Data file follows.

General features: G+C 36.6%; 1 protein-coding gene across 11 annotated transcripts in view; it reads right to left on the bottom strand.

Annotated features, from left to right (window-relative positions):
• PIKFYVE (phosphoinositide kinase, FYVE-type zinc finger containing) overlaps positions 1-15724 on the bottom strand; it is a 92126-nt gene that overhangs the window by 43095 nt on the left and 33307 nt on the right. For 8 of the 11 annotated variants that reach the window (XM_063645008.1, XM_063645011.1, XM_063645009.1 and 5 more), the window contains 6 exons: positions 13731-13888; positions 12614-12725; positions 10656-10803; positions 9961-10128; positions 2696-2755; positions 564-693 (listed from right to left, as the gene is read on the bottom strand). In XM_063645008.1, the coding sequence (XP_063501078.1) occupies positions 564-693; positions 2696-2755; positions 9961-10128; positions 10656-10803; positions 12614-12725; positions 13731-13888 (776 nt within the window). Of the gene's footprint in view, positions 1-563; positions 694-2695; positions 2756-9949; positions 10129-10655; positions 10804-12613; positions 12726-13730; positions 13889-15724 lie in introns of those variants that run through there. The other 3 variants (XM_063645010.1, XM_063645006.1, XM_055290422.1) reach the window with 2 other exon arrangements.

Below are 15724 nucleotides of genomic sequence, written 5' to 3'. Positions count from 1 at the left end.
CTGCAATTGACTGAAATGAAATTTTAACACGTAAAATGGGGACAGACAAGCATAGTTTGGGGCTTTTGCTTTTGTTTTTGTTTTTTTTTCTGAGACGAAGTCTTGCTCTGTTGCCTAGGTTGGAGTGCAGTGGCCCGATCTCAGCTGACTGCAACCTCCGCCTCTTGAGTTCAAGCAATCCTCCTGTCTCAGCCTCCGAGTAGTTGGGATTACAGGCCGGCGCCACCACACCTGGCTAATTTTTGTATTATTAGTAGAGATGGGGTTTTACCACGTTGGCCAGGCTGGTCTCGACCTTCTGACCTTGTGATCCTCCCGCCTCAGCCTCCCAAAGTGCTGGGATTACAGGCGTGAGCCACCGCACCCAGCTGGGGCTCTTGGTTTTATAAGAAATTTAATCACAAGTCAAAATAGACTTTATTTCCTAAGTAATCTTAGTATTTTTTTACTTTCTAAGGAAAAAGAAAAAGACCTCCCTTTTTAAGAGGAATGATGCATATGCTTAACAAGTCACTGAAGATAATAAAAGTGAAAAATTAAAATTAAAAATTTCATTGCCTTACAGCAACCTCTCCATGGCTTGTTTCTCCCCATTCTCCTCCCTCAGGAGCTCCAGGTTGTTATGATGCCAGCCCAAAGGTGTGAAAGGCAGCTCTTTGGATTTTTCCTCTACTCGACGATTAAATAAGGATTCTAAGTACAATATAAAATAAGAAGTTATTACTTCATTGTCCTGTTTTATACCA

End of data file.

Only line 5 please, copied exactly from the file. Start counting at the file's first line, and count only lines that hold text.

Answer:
CTGCAATTGACTGAAATGAAATTTTAACACGTAAAATGGGGACAGACAAGCATAGTTTGGGGCTTTTGCTTTTGTTTTTGTTTTTTTTTCTGAGACGAAGTCTTGCTCTGTTGCCTAGGTTGGAGTGCAGTGGCCCGATCTCAGCTGACTGCAACCTCCGCCTCTTGAGTTCAAGCAATCCTCCTGTCTCAGCCTCCGAGTAGTTGGGATTACAGGCCGGCGCCACCACACCTGGCTAATTTTTGTATTATTAGTAGAGATGGGGTTTTACCACGTTGGCCAGGCTGGTCTCGACCTTCTGACCTTGTGATCCTCCCGCCTCAGCCTCCCAAAGTGCTGGGATTACAGGCGTGAGCCACCGCACCCAGCTGGGGCTCTTGGTTTTATAAGAAATTTAATCACAAGTCAAAATAGACTTTATTTCCTAAGTAATCTTAGTATTTTTTTACTTTCTAAGGAAAAAGAAAAAGACCTCCCTTTTTAAGAGGAATGATGCATATGCTTAACAAGTCACTGAAGATAATAAAAGTGAAAAATTAAAATTAAAAATTTCATTGCCTTACAGCAACCTCTCCATGGCTTGTTTCTCCCCATTCTCCTCCCTCAGGAGCTCCAGGTTGTTATGATGCCAGCCCAAAGGTGTGAAAGGCAGCTCTTTGGATTTTTCCTCTACTCGACGATTAAATAAGGATTCTAAGTACAATATAAAATAAGAAGTTATTACTTCATTGTCCTGTTTTATACCA